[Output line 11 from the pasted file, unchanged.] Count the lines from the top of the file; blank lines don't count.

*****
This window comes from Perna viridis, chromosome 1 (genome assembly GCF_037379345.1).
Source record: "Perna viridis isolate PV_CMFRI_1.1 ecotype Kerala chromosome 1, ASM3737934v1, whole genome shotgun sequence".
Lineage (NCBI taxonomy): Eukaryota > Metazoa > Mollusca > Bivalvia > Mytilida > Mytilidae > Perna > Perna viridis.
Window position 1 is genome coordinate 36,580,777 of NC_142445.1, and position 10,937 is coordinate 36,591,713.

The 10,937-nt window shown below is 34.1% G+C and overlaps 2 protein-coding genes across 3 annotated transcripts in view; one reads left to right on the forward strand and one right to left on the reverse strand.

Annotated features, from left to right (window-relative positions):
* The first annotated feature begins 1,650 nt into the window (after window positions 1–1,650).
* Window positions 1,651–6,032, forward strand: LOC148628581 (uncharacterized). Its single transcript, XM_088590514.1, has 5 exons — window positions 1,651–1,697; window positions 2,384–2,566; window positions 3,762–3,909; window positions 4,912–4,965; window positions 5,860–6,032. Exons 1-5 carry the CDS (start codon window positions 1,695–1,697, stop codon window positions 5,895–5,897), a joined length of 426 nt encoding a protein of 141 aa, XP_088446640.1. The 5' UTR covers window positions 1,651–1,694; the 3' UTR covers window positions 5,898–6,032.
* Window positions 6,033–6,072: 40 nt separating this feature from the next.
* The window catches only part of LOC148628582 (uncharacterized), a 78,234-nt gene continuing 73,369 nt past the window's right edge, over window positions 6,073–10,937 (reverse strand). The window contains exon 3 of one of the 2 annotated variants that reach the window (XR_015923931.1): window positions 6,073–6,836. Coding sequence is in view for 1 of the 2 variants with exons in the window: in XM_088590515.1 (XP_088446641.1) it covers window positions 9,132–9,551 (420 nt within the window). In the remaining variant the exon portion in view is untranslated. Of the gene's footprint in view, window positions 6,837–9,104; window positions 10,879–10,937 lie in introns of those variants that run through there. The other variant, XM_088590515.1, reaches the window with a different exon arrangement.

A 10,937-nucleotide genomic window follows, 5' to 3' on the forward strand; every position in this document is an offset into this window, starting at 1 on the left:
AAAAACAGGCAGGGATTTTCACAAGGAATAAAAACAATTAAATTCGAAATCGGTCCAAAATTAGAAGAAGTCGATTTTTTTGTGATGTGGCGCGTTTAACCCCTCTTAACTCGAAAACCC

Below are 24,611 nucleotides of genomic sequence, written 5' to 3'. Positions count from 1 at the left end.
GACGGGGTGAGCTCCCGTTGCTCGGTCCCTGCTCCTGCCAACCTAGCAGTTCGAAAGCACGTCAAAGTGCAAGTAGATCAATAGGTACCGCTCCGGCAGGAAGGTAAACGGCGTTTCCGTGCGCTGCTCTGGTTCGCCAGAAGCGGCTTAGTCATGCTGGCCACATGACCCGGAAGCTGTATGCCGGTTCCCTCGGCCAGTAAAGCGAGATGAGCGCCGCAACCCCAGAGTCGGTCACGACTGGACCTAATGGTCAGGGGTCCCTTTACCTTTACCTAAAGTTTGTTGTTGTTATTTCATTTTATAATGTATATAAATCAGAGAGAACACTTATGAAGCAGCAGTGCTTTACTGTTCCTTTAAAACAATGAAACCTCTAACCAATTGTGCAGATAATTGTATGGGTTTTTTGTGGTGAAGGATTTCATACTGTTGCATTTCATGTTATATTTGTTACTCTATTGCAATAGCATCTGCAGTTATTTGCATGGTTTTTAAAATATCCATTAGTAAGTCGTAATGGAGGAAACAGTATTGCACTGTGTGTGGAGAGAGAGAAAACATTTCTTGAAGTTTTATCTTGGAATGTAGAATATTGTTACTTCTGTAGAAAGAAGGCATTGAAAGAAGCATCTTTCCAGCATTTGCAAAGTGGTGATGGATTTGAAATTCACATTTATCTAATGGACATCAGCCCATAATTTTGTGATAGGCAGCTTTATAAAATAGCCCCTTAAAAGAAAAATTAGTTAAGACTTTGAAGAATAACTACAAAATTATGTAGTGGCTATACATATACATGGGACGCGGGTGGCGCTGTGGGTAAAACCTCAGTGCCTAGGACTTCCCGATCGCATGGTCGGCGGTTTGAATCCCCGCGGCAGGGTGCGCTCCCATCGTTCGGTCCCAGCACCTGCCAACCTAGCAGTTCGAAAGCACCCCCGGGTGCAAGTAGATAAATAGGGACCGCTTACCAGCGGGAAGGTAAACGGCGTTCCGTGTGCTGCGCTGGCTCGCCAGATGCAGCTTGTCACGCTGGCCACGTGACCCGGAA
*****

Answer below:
A 10,937-nucleotide genomic window follows, 5' to 3' on the forward strand; every position in this document is an offset into this window, starting at 1 on the left: